Almost half a million years ago, a brutal attack involving two blows to the head left an ancient human dead.
The victim was left with a fractured skull, and his, or her, dead body was then dropped into a mass grave known as the “Pit of Bones.” For thousands of years the body lay untouched, until scientists discovered the grave and started studying the remains.
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Evidence suggests murder by blunt instrument
This Wednesday the journal PLOS One published a study which tells the story of the reconstruction of the ancient death scene using fragments of the fractured skull. The remains were discovered in northern Spain alongside 27 other bodies. Although scientists know little about the victim, they are certain that the remains are evidence of the oldest known murder in the world.
Researchers reconstructed the prehistoric skull from approximately 50 fragments, and identified two holes in its forehead, just above the left eye. Although the injuries could have occurred as a result of a fall or an accident, scientists say that the best explanation is an attack by a fellow human.
They believe that the injuries were caused by a single instrument in a face-to-face fight, and the fact that there are two direct blows suggest that the death was anything but accidental. This means that the skull is the earliest evidence of “interpersonal violence” between humans.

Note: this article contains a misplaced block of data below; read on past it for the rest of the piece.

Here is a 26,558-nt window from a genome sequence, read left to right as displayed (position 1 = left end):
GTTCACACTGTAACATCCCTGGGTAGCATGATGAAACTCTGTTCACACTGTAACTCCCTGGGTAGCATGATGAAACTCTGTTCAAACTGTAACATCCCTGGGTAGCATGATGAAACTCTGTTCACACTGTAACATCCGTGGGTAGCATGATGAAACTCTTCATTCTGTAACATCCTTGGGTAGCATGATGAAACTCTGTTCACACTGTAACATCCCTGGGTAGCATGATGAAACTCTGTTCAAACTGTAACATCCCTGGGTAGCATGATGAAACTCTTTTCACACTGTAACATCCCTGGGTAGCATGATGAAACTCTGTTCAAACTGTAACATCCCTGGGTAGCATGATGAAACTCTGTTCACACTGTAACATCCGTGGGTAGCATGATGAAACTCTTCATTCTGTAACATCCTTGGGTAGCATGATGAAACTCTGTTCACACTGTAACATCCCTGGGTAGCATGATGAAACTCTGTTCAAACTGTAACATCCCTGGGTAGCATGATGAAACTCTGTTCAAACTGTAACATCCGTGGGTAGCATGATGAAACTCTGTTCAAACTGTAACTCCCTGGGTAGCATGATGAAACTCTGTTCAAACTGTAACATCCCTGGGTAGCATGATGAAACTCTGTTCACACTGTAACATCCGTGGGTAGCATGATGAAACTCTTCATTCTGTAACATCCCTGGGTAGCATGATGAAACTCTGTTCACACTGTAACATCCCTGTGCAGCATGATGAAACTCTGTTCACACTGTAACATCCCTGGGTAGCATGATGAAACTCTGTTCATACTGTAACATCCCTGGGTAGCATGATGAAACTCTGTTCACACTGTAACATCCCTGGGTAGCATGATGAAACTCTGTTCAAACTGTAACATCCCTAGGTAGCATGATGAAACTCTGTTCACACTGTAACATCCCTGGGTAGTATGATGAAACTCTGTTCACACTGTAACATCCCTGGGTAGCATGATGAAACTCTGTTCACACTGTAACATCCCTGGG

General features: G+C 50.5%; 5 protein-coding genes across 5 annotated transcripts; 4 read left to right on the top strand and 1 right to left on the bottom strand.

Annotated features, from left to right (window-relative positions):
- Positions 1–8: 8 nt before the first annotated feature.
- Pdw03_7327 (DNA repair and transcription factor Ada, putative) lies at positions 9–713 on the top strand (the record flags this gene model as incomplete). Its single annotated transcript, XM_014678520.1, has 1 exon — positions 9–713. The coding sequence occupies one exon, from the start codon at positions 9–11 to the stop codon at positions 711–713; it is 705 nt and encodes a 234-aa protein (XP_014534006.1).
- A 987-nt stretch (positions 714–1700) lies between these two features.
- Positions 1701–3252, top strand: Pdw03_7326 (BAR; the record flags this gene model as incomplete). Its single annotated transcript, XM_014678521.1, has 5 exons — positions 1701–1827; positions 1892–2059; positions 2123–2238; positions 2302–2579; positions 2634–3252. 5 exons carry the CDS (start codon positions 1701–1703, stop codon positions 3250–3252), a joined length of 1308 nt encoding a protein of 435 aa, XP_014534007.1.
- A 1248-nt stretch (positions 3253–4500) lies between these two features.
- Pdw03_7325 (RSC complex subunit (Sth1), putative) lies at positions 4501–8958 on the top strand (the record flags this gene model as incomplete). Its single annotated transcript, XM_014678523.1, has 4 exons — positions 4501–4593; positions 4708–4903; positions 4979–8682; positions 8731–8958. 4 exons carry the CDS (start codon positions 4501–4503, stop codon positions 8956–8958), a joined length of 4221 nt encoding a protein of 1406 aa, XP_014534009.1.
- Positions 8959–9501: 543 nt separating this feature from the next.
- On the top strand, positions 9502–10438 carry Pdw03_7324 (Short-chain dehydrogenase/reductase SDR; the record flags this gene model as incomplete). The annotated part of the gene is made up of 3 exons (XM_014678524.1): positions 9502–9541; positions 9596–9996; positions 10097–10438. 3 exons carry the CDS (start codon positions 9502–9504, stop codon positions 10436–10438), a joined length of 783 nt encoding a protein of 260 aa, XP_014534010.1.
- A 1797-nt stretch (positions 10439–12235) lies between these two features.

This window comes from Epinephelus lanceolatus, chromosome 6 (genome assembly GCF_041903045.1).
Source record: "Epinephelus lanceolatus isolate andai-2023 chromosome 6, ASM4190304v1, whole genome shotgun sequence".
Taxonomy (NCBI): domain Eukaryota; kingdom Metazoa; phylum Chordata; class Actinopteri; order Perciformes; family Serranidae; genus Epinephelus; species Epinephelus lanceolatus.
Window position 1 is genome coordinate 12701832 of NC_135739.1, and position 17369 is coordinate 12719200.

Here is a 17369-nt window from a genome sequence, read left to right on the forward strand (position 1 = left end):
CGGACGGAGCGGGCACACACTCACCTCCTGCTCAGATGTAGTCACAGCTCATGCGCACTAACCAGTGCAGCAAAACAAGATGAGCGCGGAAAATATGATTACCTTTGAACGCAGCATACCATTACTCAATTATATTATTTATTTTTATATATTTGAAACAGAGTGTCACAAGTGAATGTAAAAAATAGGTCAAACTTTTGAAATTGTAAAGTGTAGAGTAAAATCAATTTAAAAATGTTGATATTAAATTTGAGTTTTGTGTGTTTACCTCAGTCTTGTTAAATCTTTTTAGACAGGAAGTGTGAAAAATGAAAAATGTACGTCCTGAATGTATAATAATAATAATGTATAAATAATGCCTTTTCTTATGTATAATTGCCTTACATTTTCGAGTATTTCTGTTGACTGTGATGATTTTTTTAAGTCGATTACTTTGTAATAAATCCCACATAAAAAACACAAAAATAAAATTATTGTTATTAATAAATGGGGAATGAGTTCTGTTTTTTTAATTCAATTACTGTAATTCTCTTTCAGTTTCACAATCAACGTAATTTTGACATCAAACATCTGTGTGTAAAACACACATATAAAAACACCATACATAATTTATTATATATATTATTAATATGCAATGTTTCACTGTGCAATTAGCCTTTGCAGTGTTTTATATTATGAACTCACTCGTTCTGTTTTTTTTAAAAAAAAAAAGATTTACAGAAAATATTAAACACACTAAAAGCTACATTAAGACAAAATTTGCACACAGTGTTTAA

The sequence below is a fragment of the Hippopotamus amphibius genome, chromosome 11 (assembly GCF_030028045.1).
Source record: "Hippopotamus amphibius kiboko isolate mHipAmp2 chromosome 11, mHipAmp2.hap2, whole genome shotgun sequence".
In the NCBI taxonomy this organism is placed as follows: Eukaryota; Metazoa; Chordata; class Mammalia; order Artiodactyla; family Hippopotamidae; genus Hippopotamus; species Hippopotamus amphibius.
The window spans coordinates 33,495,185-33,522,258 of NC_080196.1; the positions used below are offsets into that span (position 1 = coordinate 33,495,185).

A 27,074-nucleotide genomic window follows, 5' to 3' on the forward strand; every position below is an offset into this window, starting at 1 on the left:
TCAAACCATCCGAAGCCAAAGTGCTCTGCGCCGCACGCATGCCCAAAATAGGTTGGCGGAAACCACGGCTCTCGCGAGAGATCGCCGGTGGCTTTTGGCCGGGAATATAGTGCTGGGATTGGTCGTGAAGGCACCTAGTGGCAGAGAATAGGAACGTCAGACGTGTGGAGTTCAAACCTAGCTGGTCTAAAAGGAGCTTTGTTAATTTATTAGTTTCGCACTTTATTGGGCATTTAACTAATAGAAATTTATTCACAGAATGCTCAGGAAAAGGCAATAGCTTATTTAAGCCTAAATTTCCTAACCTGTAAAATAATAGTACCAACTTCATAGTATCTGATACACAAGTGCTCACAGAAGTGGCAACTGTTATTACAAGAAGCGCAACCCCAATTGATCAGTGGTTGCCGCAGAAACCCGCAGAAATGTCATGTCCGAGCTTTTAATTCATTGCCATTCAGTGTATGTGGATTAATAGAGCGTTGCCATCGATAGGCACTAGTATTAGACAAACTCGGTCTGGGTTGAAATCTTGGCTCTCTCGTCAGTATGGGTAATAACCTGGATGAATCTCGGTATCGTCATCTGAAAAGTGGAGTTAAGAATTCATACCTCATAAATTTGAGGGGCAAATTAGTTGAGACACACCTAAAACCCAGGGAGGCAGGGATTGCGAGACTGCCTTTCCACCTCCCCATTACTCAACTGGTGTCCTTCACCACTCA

Homo heidelbergensis were pioneering human ancestors
Despite advances in science, it is impossible to contextualize the killing. What we do know is that the mass grave was full of Homo heidelbergensis, a pre-human ancestor that lived approximately 700,000 to 200,000 years ago. As well as being the first to kill each other, they were also the first to live in colder climates, hunt large animals on a regular basis and build shelters.
The burial site also suggests that these early humans were unique in that they cared for their dead, and the study authors believe that the 28 bodies were placed in the pit on purpose.
Assuming that the researchers are correct, the pit provides the oldest known evidence of ritual burial. Not only were the Homo heidelbergensis the first murderers, they were the first mourners.